“I think one of the things that interested me was the feeling I had when a child of the humanness of that landscape,” she said. “As I got older I became more aware that for others wilderness landscapes appeared inhuman and unassimilable to human consciousness. Because my experience was so utterly the reverse, I became curious about the way one’s imagination interacts with the landscape.”
Robinson was referring to the childhood that she spent in Eastern Washington and North Idaho, specifically Sandpoint and Coeur d’Alene. In fact, the town in which she sets her novel, Fingerbone, is. . . well, let Ruth, Robinson’s protagonist and narrator, describe the last part of the “fateful journey” on which Ruth’s mother, Helen, takes her and her younger sister, Lucille. The car trip starts in Seattle:
“Helen took us through the mountains and across the desert and into the mountains again and at last to the lake and over the bridge into town. . . .”
So, OK, it’s not exactly Sandpoint. But it’s close.
And in any event, Robinson isn’t describing Sandpoint literally. Like the overall world that Ruth reveals to us, Fingerbone is a creation, a place built between mountains and a lake on terrain during a time “when the dimensions of things modified themselves, leaving a number of puzzling margins. . . .’’ It’s a place as difficult to describe as life itself because, as Ruth tells us, “memories are by their nature fragmented, isolated, and arbitrary as glimpses one has at night through lighted windows.”
The irony is, of course, that Robinson’s life was likely as ordinary as anyone else’s. Born in Sandpoint in 1943, daughter to a timber worker, Robinson spent her childhood moving throughout the Northwest – from Sandpoint to Clarkston to Spokane to Coeur d’Alene, where she graduated from high school.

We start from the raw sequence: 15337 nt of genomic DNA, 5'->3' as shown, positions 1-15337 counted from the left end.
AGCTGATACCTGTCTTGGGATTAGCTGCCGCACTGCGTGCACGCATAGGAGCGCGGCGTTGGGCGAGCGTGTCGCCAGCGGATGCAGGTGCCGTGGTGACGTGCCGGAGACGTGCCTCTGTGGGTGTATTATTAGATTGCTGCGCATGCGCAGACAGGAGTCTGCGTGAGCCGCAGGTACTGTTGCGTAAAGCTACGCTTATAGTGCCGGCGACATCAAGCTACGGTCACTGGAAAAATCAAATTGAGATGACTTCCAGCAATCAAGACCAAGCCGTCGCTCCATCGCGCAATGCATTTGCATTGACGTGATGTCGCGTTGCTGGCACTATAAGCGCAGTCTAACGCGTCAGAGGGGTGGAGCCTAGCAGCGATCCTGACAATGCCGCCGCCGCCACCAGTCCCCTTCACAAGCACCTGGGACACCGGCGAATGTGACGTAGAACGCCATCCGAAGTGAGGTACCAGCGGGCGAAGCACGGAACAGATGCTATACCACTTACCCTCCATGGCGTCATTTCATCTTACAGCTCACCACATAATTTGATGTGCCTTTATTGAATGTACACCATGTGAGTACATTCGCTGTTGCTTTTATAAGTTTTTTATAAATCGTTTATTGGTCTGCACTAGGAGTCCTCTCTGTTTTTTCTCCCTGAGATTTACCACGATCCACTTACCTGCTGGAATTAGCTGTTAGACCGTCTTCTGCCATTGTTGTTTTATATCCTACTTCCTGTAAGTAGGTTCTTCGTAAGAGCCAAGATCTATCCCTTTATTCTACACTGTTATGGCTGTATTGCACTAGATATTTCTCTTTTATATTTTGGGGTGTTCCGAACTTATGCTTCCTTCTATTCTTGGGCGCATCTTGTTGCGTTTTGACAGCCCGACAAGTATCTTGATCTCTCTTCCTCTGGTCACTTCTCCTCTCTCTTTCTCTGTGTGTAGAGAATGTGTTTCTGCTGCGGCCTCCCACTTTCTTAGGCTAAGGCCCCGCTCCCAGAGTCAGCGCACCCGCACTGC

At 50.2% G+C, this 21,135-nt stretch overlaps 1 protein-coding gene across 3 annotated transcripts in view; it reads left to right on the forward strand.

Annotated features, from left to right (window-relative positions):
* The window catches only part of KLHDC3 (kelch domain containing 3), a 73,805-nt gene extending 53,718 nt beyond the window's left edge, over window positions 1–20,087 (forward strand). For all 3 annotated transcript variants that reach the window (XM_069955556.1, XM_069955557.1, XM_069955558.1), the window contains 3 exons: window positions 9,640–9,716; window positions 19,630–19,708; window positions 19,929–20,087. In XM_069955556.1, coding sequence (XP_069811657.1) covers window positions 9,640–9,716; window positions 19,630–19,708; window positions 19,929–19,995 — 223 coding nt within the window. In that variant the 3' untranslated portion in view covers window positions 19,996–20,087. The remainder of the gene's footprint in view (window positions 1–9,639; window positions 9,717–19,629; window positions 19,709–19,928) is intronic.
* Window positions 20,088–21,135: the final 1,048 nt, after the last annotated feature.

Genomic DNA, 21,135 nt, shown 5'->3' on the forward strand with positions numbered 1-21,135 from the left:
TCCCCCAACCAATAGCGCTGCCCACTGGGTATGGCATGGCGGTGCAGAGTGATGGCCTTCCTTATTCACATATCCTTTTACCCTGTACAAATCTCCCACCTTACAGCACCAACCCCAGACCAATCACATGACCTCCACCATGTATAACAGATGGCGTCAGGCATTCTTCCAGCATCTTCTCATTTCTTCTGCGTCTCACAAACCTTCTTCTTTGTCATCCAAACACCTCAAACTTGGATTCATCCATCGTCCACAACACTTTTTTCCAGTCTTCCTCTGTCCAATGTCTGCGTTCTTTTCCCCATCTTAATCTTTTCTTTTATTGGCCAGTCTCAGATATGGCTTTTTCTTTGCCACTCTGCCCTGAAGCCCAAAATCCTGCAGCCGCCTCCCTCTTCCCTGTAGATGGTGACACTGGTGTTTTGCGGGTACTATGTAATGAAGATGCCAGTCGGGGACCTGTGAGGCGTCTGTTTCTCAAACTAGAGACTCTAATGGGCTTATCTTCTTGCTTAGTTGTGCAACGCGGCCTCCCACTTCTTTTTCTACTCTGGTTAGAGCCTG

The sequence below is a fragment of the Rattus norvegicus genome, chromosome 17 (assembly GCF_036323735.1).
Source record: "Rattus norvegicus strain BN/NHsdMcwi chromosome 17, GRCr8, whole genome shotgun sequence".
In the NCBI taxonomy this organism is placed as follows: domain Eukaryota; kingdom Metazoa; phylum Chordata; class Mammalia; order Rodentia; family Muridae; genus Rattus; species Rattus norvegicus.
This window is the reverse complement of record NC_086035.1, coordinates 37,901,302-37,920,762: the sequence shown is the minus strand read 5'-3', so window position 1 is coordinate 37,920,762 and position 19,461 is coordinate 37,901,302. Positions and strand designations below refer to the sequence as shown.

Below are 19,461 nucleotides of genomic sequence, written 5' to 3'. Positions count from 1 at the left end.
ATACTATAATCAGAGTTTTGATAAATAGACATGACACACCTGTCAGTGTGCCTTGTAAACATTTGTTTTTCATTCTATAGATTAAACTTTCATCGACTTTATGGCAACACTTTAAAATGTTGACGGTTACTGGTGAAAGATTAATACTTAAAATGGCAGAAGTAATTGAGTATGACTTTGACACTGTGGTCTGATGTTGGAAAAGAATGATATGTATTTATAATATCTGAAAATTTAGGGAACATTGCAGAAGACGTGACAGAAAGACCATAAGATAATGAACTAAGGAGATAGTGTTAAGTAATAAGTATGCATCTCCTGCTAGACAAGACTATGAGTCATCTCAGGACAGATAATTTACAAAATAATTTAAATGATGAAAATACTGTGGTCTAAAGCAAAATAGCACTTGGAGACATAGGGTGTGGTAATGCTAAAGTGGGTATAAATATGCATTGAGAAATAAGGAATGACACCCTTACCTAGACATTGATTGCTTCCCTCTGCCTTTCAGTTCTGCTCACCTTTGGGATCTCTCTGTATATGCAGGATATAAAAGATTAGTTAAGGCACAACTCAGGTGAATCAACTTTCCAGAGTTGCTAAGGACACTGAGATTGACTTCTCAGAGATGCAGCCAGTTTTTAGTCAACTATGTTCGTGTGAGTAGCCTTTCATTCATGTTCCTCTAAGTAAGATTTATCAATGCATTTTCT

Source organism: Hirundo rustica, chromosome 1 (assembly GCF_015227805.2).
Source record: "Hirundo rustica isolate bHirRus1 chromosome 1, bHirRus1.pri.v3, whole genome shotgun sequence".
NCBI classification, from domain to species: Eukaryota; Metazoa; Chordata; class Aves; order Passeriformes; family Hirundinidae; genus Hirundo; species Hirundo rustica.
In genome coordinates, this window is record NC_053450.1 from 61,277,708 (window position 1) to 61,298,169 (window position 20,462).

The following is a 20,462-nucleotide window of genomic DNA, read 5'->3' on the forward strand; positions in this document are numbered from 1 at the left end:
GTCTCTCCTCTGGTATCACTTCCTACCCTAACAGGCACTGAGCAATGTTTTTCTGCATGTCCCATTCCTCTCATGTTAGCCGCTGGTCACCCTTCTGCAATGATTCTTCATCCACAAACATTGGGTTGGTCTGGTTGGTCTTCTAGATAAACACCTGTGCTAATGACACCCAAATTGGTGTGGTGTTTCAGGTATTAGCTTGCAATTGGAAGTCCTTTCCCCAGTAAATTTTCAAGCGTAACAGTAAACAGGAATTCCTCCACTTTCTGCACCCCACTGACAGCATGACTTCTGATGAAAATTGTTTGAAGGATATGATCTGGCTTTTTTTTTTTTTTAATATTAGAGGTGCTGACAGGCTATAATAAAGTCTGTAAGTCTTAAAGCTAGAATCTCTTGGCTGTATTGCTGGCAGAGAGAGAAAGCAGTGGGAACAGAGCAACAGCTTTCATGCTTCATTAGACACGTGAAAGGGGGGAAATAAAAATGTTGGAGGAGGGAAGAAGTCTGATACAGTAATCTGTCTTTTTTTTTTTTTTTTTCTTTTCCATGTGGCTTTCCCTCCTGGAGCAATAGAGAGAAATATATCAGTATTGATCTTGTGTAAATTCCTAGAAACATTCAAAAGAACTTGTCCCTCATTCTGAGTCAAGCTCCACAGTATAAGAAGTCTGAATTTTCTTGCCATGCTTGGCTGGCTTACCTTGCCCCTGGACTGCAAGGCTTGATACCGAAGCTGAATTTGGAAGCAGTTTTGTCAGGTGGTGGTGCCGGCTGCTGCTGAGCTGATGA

When her family moved to Bridgeport, Conn., in 1961, Robinson went along. She graduated from Brown University in 1966, then spent three semesters doing post-graduate work in English at the University of Washington. It was then that she began work on “Housekeeping,” which was published in 1980 and ended up both winning the PEN/Hemingway award for best first novel and was nominated for the Pulitzer Prize.
Since leaving the UW, Robinson has lived primarily in the east. She’s the author of two others books – the nonfiction study “Mother Country: Britain, the Welfare State and Nuclear Pollution” (1989), which was a finalist for the National Book Award, and an essay collection “The Death of Adam: Essays on Modern Thought” (1998) which, in a positive review, New York Times book reviewer Roger Kimball praised as “a goad to renewed curiosity.”
“In particular, ” Kimball wrote, “Robinson is against that aspect of modern thought – a large and immensely influential aspect – that inculcates cynicism. We often take the extent of one's disillusionment as an index of one's wisdom. Robinson's deeper purpose is to remind us of the culpable folly of such a view. ”
Robinson is held in such high regard as a writer that, in 1998, the American Academy of Arts and Letters awarded her a $250,000 ``Mildred and Harold Strauss Living’’ grant, which was to be paid out in five annual $50,000 payments. Since 1991 an instructor at the acclaimed University of Iowa Writer’s Workshop, Robinson was, thanks to the award, able to take a leave of absence from teaching and work exclusively on her writing.